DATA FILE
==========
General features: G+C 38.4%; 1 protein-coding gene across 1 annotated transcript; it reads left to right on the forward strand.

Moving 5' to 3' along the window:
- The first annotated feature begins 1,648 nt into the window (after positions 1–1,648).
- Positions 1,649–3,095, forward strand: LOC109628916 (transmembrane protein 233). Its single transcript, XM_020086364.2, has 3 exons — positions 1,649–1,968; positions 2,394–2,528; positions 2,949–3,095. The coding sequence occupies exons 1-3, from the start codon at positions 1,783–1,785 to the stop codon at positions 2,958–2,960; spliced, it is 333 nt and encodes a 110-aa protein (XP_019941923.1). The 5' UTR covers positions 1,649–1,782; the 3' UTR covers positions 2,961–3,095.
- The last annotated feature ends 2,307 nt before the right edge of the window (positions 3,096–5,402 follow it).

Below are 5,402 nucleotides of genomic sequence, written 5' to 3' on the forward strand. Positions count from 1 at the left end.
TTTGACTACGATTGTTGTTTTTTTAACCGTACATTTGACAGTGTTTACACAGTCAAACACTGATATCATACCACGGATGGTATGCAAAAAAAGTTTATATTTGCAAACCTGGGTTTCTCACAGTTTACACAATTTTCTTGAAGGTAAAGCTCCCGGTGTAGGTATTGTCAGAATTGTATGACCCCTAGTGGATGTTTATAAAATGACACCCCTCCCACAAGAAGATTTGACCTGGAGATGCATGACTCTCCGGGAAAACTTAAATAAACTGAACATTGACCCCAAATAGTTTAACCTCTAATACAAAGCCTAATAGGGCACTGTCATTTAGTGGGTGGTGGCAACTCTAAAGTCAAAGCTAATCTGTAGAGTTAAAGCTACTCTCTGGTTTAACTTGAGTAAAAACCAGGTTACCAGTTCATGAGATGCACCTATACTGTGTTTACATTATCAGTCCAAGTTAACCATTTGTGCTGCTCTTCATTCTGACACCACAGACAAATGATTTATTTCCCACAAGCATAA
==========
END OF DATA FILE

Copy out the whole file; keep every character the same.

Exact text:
General features: G+C 38.4%; 1 protein-coding gene across 1 annotated transcript; it reads left to right on the forward strand.

Moving 5' to 3' along the window:
- The first annotated feature begins 1,648 nt into the window (after positions 1–1,648).
- Positions 1,649–3,095, forward strand: LOC109628916 (transmembrane protein 233). Its single transcript, XM_020086364.2, has 3 exons — positions 1,649–1,968; positions 2,394–2,528; positions 2,949–3,095. The coding sequence occupies exons 1-3, from the start codon at positions 1,783–1,785 to the stop codon at positions 2,958–2,960; spliced, it is 333 nt and encodes a 110-aa protein (XP_019941923.1). The 5' UTR covers positions 1,649–1,782; the 3' UTR covers positions 2,961–3,095.
- The last annotated feature ends 2,307 nt before the right edge of the window (positions 3,096–5,402 follow it).

Below are 5,402 nucleotides of genomic sequence, written 5' to 3' on the forward strand. Positions count from 1 at the left end.
TTTGACTACGATTGTTGTTTTTTTAACCGTACATTTGACAGTGTTTACACAGTCAAACACTGATATCATACCACGGATGGTATGCAAAAAAAGTTTATATTTGCAAACCTGGGTTTCTCACAGTTTACACAATTTTCTTGAAGGTAAAGCTCCCGGTGTAGGTATTGTCAGAATTGTATGACCCCTAGTGGATGTTTATAAAATGACACCCCTCCCACAAGAAGATTTGACCTGGAGATGCATGACTCTCCGGGAAAACTTAAATAAACTGAACATTGACCCCAAATAGTTTAACCTCTAATACAAAGCCTAATAGGGCACTGTCATTTAGTGGGTGGTGGCAACTCTAAAGTCAAAGCTAATCTGTAGAGTTAAAGCTACTCTCTGGTTTAACTTGAGTAAAAACCAGGTTACCAGTTCATGAGATGCACCTATACTGTGTTTACATTATCAGTCCAAGTTAACCATTTGTGCTGCTCTTCATTCTGACACCACAGACAAATGATTTATTTCCCACAAGCATAA